(Al Jazeera) Chinese officials are reportedly mulling military action against ISIL — an extremist group that Beijing now says includes a growing number of adherents from its embattled predominantly Muslim Uighur minority.
Beijing has been in talks of conducting airstrikes in support of Iraqi efforts against the Islamic State in Syria and Iraq (ISIL) for months, with the foreign ministry in Baghdad appearing to confirm the development to the Financial Times on Friday.
The apparent promise of military intervention comes, analysts say, at a time when Beijing hopes to globalize support for a clampdown on China describes as Uighur terrorism. […]
“It’s not unlike what we saw after 9/11, when the Chinese government tried to make connections between Uighur dissent in China and Al-Qaeda’s international Islamist movement,” said Sean Roberts, a George Washington University professor and Uighur affairs expert. “At the onset of the wars against militants in Iraq and Afghanistan, the administration of former President George W. Bush pledged support for China’s crackdown on what it had called Uighur terrorism, but after analysts observed the dearth of evidence of Uighur terrorist groups not funneled through Chinese officials and media, Washington backed down from what had been mounting rhetoric against what China sees as its own homegrown security threat.”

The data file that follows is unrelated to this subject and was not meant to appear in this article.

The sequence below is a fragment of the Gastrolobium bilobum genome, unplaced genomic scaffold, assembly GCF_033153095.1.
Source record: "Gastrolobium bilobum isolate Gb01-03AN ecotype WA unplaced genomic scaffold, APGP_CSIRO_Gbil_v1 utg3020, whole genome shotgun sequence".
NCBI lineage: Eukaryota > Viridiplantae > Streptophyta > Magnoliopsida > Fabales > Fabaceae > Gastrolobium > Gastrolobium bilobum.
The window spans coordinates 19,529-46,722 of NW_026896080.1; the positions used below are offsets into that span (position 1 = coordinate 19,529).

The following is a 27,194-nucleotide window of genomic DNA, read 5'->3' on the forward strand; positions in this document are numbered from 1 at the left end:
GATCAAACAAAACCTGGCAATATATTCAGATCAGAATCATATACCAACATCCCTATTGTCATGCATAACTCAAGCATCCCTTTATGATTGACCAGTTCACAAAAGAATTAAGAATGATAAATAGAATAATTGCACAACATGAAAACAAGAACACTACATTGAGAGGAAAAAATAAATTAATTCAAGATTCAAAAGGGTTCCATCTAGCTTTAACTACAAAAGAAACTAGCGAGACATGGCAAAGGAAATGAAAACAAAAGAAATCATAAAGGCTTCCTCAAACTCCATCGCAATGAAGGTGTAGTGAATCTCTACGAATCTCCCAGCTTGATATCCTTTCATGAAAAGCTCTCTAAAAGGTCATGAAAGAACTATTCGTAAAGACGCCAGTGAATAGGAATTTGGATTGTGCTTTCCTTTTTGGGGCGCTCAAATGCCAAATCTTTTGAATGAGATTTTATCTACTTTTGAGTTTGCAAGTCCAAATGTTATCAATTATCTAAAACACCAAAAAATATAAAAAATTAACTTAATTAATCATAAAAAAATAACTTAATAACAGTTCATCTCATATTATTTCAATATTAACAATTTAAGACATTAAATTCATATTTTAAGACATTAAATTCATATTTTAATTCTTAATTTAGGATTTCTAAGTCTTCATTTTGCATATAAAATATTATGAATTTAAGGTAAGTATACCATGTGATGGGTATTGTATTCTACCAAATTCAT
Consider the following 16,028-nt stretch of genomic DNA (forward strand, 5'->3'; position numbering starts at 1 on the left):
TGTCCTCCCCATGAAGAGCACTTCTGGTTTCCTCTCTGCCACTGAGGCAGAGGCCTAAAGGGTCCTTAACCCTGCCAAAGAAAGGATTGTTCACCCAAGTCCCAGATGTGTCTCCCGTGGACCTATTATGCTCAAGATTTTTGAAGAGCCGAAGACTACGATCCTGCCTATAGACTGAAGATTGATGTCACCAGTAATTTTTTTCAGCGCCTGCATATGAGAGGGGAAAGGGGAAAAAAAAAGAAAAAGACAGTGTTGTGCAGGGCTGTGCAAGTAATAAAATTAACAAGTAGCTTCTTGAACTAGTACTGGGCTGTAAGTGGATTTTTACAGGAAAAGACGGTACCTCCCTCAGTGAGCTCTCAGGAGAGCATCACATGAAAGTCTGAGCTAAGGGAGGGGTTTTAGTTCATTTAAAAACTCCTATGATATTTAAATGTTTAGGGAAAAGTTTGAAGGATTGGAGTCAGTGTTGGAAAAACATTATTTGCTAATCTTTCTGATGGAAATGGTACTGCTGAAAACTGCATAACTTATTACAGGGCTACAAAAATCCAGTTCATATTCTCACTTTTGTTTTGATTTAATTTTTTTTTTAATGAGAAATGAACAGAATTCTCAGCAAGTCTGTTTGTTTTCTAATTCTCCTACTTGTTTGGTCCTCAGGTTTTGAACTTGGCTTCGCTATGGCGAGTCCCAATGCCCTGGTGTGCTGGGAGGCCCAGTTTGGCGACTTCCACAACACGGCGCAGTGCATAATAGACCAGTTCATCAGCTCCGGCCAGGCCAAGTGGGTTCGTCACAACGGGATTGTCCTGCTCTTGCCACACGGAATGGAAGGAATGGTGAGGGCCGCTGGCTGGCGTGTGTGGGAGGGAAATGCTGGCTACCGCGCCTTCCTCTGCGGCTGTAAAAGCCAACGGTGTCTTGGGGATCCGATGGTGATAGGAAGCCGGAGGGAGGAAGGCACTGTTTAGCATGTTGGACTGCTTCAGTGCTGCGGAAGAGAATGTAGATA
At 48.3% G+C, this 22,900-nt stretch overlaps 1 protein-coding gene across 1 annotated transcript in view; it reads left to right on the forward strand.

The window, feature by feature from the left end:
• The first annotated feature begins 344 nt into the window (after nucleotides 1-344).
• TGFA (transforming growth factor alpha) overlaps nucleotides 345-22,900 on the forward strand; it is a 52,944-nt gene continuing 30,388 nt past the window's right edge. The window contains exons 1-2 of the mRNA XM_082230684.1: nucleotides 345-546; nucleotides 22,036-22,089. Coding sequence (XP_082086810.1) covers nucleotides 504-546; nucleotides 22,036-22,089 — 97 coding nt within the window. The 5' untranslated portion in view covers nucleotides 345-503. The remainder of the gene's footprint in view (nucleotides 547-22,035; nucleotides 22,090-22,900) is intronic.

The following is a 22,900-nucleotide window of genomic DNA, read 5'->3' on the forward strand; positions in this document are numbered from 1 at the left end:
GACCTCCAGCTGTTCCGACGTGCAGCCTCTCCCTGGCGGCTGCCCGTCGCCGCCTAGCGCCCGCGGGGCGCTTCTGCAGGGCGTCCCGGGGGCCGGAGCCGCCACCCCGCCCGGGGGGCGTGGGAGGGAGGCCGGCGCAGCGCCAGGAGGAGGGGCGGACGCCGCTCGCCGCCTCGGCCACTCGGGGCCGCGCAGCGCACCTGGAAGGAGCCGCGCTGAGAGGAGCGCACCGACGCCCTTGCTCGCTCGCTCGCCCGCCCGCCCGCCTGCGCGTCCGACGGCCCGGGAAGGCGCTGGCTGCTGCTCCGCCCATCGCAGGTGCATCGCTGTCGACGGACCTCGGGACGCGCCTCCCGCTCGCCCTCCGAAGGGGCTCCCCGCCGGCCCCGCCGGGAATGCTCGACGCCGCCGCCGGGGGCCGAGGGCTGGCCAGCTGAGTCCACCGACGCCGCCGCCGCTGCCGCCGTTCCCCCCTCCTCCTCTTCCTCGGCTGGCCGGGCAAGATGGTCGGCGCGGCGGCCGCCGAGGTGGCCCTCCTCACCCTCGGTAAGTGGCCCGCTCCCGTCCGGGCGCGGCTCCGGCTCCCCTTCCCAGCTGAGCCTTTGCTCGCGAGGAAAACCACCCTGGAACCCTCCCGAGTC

See the full article ("China's anti-ISIL rhetoric aims to globalize Uighur crackdown, say experts") © Al Jazeera